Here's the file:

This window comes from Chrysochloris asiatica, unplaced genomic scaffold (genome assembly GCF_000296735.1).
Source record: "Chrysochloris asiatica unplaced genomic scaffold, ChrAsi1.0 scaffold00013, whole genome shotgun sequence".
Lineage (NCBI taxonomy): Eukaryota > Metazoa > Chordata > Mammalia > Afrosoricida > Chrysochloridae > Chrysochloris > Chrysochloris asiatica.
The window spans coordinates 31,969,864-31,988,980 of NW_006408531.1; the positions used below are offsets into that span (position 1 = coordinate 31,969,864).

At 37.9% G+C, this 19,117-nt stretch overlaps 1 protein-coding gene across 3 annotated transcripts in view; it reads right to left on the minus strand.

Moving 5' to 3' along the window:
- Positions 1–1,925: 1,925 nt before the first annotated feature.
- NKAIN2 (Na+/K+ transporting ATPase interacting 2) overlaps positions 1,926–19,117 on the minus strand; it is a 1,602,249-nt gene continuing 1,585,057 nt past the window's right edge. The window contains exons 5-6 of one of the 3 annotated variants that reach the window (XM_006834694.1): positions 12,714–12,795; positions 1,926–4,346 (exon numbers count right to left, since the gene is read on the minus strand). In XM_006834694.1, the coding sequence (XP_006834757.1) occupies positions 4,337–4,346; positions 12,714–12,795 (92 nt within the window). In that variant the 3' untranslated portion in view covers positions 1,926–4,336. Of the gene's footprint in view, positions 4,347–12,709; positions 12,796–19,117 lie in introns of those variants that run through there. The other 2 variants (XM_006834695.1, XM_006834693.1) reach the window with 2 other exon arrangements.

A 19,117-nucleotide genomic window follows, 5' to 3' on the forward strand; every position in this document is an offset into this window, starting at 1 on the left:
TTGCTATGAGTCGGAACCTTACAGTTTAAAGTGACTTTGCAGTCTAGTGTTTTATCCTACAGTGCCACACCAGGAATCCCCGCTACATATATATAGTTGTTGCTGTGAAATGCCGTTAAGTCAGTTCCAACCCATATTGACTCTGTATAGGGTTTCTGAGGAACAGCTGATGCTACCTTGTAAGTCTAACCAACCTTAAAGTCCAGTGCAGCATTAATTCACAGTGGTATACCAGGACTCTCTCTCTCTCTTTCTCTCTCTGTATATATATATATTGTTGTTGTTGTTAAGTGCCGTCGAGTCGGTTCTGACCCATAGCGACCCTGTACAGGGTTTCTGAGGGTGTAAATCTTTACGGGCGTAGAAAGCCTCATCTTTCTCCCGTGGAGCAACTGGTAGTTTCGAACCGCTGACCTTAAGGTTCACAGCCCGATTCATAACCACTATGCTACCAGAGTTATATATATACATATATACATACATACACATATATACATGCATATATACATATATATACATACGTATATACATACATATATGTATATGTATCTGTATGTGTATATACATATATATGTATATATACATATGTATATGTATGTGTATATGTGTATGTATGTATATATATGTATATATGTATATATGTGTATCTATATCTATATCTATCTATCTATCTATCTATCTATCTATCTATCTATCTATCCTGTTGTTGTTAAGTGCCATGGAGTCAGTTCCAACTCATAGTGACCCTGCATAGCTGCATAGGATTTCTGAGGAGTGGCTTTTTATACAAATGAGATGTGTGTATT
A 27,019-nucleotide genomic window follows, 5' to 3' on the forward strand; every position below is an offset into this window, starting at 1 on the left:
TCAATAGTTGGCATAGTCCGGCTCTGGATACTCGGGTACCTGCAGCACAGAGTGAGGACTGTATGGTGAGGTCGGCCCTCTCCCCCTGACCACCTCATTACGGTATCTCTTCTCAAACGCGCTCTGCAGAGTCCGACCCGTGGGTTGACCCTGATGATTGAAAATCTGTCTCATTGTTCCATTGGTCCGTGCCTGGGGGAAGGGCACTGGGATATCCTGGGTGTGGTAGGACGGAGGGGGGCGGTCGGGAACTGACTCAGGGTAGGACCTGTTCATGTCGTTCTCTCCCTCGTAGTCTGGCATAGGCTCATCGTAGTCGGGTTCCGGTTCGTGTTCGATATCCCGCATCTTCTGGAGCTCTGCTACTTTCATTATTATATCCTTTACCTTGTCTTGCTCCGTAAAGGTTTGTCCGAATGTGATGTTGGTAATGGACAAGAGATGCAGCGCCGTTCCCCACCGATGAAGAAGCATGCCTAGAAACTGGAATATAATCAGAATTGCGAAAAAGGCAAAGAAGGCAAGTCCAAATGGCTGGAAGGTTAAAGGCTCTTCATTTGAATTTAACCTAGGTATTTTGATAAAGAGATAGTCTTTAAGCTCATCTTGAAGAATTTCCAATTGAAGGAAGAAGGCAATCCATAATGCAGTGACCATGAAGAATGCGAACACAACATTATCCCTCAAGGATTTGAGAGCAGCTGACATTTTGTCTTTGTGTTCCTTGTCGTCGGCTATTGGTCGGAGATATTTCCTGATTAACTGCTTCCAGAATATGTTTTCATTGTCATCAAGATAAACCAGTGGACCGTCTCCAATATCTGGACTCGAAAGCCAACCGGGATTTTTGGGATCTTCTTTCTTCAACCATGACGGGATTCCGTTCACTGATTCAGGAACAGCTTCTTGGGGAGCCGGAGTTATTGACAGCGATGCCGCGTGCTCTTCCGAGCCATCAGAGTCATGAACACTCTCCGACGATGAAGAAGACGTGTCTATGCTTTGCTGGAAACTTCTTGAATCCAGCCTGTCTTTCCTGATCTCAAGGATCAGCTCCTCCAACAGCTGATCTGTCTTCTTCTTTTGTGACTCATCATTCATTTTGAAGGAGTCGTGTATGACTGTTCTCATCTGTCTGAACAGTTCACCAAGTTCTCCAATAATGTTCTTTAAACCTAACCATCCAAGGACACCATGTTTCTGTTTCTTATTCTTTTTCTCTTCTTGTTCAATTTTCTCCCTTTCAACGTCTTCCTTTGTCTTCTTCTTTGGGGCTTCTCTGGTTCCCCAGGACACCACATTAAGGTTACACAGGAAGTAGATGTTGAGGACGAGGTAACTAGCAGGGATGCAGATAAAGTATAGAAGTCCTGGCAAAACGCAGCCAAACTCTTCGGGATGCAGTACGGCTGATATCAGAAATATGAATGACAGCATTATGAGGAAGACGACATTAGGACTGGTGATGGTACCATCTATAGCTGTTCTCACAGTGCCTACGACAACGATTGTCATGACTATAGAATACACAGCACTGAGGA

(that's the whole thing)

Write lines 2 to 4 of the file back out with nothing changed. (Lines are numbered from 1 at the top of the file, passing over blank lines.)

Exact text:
Source record: "Chrysochloris asiatica unplaced genomic scaffold, ChrAsi1.0 scaffold00013, whole genome shotgun sequence".
Lineage (NCBI taxonomy): Eukaryota > Metazoa > Chordata > Mammalia > Afrosoricida > Chrysochloridae > Chrysochloris > Chrysochloris asiatica.
The window spans coordinates 31,969,864-31,988,980 of NW_006408531.1; the positions used below are offsets into that span (position 1 = coordinate 31,969,864).